Twice Lost, a personal memoir by Harry Milner Howard
So that’s it, my Dad’s story. When he died, not long after he finished his memoirs my brothers wrote this for his funeral. Lou
I’ve finished typing up my dad’s memoirs on Saturday 4th January 1997. He died suddenly but peacefully in his sleep six weeks ago. Below is the speech given by Mike at his funeral service at St Joseph’s Church in Wetherby, which was packed to the rafters with his family and friends. The following lyrics were from a song Michael wrote and he and I recorded and gave to Dad on his sixty fifth birthday. It was played at the crematorium in Harrogate after the service.
And from Mike:
A Homage to Harry Howard – My Dad
When my dad used to talk about times before we children were born, he’d say ‘”that was before you were a twinkle in your dad’s eye”. Well we all knew that twinkle. It shone out and brightened up all our lives.
The last time I saw him, we went for a walk around Wetherby together. I was amazed at how many people he knew, not only to stop and talk to, but to hug and kiss and even dance with. More often than not he’d come out with some outrageous comment – but everybody would walk away laughing.
My mum told me that a couple of weeks ago they were walking together and my dad stopped to talk to a woman. They had quite a long chat, laughing and joking – as always. After she’d gone, my mum asked him who it was. He replied “I’ve no idea”.
Right to the end he always loved to negotiate little deals with the local shops and businesses, perhaps a hang over from his sales manager days. I’ll always remember the barber whom Dad had asked for the price of a haircut and when the barber gave him the standard price, my dad turned to him and, pointing at his head, replied “Yes, but how much is it for me?”. He got his bargain.
Dad always said he didn’t want us to cry and be miserable at his funeral, but to be happy and celebrate his life. He would often talk about his death and wasn’t afraid of facing up to it, but for him grief was something very private. Well its not very private today Dad.
I think he felt this way because of the enormous loss he had suffered as a child when firstly he lost his father and then his grandfather, who had been like a father to him, both in the space of two years, and then, as a young man of nineteen, when he witnessed the true horror of war and saw friends cut down standing next to him. After the war he was a nervous wreck. But then something very special happened that was to transform his life completely. He met my mum. Forty seven years later they were still walking hand in hand. In the past year he wrote his life history. For the dedication he wrote ‘This is for my family, but especially for Irene, my darling wife, whom I have loved since first we met’.
I know what a great comfort it was to him to know that should he go first, which is what he wanted, my mum would be surrounded by so many loving friends and he was so happy in this warm and caring community that meant so much to him. In the past week we’ve received over one hundred and fifty cards and every one of them has been a great comfort to my mother. They all talk not only about his great sense of humour, but of the kindness and the warmth that lay beneath the joking. He helped us all to feel good about ourselves. You see, people were his specialist subject. He understood us ordinary people and that’s what made him so extraordinary.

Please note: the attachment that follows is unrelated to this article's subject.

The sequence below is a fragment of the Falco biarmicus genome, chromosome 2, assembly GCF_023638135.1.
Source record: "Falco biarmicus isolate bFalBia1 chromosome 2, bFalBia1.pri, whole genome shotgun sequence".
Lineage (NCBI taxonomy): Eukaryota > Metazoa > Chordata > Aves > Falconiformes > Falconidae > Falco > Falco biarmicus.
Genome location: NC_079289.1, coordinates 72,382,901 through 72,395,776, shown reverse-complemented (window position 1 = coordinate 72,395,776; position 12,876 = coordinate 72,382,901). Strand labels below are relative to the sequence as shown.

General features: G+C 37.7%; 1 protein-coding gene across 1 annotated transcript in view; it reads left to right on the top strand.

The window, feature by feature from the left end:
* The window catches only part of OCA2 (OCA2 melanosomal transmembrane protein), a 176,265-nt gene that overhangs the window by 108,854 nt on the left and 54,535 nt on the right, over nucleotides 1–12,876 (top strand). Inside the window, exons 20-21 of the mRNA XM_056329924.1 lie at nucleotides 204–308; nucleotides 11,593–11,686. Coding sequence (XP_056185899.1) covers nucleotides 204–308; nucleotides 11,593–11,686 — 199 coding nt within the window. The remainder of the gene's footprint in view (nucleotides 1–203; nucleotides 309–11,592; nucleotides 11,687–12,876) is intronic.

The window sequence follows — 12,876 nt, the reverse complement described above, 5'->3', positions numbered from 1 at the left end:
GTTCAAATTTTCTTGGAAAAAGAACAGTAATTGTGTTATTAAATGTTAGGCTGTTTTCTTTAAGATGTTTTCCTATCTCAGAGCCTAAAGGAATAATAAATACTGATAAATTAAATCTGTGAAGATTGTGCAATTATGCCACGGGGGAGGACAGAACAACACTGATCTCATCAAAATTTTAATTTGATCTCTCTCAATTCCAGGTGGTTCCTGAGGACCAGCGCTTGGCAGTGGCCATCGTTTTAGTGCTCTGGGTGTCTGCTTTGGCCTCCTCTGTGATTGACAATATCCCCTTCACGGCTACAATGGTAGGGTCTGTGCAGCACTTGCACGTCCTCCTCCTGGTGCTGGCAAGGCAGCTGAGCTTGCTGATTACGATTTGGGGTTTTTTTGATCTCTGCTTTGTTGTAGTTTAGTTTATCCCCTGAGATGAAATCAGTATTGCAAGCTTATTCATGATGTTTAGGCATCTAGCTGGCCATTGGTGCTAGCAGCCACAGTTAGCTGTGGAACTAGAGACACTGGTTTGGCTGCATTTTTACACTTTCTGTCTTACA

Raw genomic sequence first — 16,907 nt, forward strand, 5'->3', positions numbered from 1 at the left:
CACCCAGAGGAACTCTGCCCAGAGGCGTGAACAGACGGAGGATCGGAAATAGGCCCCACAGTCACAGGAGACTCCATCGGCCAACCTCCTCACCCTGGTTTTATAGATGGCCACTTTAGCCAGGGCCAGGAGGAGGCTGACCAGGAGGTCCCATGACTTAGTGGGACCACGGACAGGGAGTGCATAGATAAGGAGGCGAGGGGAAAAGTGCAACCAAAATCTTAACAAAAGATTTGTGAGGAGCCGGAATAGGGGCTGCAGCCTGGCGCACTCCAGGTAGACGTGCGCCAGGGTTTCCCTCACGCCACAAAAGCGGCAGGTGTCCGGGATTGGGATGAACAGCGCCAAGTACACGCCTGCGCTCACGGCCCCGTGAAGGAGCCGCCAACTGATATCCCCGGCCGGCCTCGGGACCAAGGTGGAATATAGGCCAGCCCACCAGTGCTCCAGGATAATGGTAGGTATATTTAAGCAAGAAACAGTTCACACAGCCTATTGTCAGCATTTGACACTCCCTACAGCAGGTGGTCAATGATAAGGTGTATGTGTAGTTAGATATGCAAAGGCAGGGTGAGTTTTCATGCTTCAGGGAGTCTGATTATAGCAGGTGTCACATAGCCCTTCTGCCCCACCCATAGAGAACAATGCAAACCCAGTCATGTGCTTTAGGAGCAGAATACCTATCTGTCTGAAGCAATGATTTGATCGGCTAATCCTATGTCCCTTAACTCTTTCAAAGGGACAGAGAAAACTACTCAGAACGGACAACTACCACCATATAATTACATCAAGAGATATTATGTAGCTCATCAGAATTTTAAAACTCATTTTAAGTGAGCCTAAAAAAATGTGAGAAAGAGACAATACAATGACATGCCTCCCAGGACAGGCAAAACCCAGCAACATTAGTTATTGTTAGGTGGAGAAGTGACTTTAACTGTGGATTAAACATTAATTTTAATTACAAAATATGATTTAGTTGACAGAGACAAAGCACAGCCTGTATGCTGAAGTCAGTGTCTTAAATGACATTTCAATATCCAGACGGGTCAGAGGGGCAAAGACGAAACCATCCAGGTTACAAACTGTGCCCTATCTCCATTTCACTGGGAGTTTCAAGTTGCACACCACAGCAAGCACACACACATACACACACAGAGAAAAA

Everybody has their favourite Harry story. I wanted to finish with one that I felt might sum up the way he was and I’ve chosen one that happened before we children were born, before we were a twinkle in his eye.
When my mum and dad were first married and living in Manchester, Dad had a rather annoying habit of coming home from work and throwing his hat and coat over the banister instead of putting them away in the wardrobe. This incensed my mother. One day when he did this she went mad. She picked up his hat, threw it on the floor and started jumping up and down on it, screaming. Once she’d calmed down, she sheepishly looked up, wondering what on earth she’d done, and there he was, sternly looking down at his best Trilby, crushed on the floor. He slowly bent down, picked it up and very carefully pressed it back into shape. He then turned to my mum and said “Why should you have all the fun?”, threw his hat back down on the floor and proceeded to jump up and down on it himself. At this point Mum joined and there they were, the pair of them, hugging, kissing and laughing – and jumping up and down on my dad’s best hat!
Smile on Dad and we’ll be smiling with you, knowing that your spirit lives on, through your children, your grandchildren and everybody who knew and loved you.
Father’s Day (Sunday Afternoons)
3 Worcester Road was our starting place,
And the strongest memory is your smiling face,
And all the love we’d known in our childhood days.
Blackpool beaches and yellow spades,
Riding on mowers as you heaved away,
All these things will never fade.
Like the first time you went away
We cried so much I still see your face
As you drove down the drive and far away.
Dad we were bad we bumped the car, and hid
When the hoe was dropped right down the grid,
But you forgave us, you always did.
Sunday lunch we’d be at our solemn place,
Then you’d volunteer the grace
We laughed out loud,
Only Mum kept face.
But we knew one day we would leave this place,
And all we’d known and your lovely face
And catch the late night train far away.
I laugh so much when I recall the time
On soft settees curled round and warm
And loudly snoring in your place we two would slowly suffocate,
We grew too soon, give me back those Sunday afternoons.
Father’s day, (Sunday afternoons).
Now the time comes when we leave our place
And think once more of your lovely face,
And catch the morning train home again